The factory Yamaha MotoGP team has made another step towards adding more European influence to its squad for the future by signing Suzuki engineering guru Doctor Tom O’Kane.
Yamaha team boss Maio Meregalli confirmed the news of O’Kane’s hiring exclusively to The Race at this weekend’s Japanese Grand Prix.
O’Kane currently works a dual role within Suzuki as both a backroom engineer and as test rider Sylvain Guintoli’s crew chief.
He played a key role in developing the GSX-RR into a championship winning bike thanks to extensive skills both in the pit box and in the workshop.
Out of a job at the end of the season thanks to Suzuki’s unexpected departure from MotoGP, he will instead return to Yamaha for 2023 – having first worked there when he made his debut in Grand Prix racing in the late eighties under the banner of Kenny Roberts’ factory-backed team.
Irishman O’Kane brings a considerable reputation with him and is the latest of a number of new European staff signings as Yamaha attempts to somewhat shake up what has traditionally been a Japanese mentality in its technical ranks.
“I’ve never worked with him, but I think everyone has the same point of view about Tom,” Meregalli told The Race.
“This opportunity came up and we thought that it would be great to do it. Let’s talk about [his new role] after he will finish about Suzuki.”
One person who is certainly aware of O’Kane’s work is 2020 world champion Joan Mir’s crew chief Frankie Carchedi.
Having worked closely with O’Kane since joining Suzuki alongside Mir in 2019, Carchedi said he will be an asset to any team that’s lucky enough to sign him.
“Tom is awesome,” he told The Race. “He’s really good. I don’t think there are many crew chiefs who are actual engineers, but Tom is an engineer. That’s what he does right now, but effectively he can do both. Anyone who gets him has got someone very, very good.”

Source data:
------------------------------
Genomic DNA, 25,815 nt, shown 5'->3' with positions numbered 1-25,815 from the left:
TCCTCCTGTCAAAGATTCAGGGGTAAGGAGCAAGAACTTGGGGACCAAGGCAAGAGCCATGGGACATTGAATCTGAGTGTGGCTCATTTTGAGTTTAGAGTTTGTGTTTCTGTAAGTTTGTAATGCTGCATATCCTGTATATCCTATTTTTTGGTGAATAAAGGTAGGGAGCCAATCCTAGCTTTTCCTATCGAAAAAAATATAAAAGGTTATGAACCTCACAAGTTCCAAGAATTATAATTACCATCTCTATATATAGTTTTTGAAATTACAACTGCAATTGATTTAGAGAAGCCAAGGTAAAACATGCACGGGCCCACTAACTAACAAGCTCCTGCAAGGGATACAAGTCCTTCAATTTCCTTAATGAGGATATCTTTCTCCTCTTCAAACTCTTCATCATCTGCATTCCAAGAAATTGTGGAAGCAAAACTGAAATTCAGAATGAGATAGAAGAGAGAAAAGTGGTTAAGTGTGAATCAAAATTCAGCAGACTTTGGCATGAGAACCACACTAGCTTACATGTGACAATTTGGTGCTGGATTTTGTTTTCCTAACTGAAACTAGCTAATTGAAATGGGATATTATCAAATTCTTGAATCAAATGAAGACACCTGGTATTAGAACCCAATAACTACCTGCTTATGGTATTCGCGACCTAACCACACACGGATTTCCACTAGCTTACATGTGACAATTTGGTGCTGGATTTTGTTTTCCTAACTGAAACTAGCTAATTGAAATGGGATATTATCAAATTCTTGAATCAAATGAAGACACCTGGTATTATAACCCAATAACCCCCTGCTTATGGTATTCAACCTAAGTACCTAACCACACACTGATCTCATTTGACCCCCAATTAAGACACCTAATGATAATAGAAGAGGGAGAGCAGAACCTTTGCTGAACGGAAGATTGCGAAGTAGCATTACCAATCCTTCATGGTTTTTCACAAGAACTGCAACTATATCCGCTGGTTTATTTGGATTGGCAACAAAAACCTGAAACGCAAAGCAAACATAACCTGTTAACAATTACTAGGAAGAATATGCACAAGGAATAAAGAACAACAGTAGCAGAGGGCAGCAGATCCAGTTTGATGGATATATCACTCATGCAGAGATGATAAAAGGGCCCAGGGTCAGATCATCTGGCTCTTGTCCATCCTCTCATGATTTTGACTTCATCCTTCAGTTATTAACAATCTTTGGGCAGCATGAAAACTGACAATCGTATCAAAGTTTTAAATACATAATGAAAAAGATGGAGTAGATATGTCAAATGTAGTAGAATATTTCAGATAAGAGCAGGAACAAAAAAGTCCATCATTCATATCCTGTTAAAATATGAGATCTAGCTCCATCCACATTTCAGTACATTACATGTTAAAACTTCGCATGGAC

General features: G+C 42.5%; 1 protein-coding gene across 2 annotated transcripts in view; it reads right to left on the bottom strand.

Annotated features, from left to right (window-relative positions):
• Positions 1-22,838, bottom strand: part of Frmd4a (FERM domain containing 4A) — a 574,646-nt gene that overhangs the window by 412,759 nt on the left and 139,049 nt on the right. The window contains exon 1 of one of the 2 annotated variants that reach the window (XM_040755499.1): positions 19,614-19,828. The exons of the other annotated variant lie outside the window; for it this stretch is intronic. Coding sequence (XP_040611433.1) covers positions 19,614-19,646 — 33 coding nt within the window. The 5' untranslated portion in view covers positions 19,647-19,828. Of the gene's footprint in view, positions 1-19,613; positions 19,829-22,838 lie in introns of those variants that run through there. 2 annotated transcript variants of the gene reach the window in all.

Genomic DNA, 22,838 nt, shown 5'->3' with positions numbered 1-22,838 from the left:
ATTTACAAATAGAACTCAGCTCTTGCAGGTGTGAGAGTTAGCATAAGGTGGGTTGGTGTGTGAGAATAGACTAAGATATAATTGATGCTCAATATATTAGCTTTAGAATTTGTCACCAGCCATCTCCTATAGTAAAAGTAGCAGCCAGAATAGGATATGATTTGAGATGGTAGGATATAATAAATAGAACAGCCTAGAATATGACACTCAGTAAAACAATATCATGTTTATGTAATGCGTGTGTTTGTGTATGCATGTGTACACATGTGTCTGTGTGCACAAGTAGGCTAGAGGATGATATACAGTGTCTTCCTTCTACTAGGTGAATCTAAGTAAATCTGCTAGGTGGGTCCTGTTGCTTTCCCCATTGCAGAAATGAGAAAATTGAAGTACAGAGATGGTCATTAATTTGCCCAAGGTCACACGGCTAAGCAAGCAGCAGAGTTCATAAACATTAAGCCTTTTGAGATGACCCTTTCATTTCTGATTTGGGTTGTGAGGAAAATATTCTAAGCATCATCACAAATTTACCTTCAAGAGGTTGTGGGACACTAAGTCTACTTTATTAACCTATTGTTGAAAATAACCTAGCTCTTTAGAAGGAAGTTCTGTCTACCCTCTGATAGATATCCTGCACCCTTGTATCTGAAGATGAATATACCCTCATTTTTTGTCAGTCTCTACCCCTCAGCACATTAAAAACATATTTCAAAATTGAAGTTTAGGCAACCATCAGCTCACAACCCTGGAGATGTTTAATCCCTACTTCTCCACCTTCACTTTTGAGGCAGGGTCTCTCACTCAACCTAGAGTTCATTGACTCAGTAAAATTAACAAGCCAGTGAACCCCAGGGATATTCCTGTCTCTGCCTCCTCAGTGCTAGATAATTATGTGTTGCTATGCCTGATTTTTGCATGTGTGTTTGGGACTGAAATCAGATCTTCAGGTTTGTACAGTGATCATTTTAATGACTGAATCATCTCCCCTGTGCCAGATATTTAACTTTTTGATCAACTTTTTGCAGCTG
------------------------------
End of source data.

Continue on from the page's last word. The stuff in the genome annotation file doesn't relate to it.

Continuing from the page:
Working with Suzuki since it started to prepare a return to Grand Prix racing in 2013, O’Kane has looked after the testing programme alongside Guintoli while working on another, more personal project: a PhD at Dublin City University. He recently completed it and is now one of the very few in the paddock to hold a doctorate.
“I started out back in the early days with Team Roberts, and as the data started to come in from the recordings, we built up a picture of how motorbikes work and what you need to do to optimise them,” O’Kane recently told The Race.
“But even at that time, at the back of my time, I had an idea.
“I said that maybe some day someone would build a full mathematical model of a motorcycle, then with the data that you’ve got it’ll just open up a whole new world of how to get the bike to do everything better.
“When I was BMW there was a German lad doing his masters in our offices there. He had his university supervisor and a German BMW employee as well but they asked if I would co-supervise as well.
“He was doing stuff on chassis stiffness, mainly, and it got me thinking again to go back and do what I had always wanted to do. When I finished up there I came back and approached one of the universities with the idea – and went back and did it!”
O’Kane’s move to Yamaha is its second significant engineering signing of recent months after the news that former Ferrari and Toyota Formula 1 engine chief Luca Marmorini would also join it.
That so far seems to be paying off with a successful debut test for Yamaha’s 2023 engine recently at Misano.
The Marmorini move was a signing Meregalli described at the time as another sign of Yamaha’s willingness to change its mentality.
“We are trying to for sure use his experience, his previous experience that started in F1 with Ferrari and then Toyota and most recently with Aprilia,” Meregalli explained.
“In our aspect it’s in anyway a sign that Yamaha is also changing the way to work, also using external engineering.”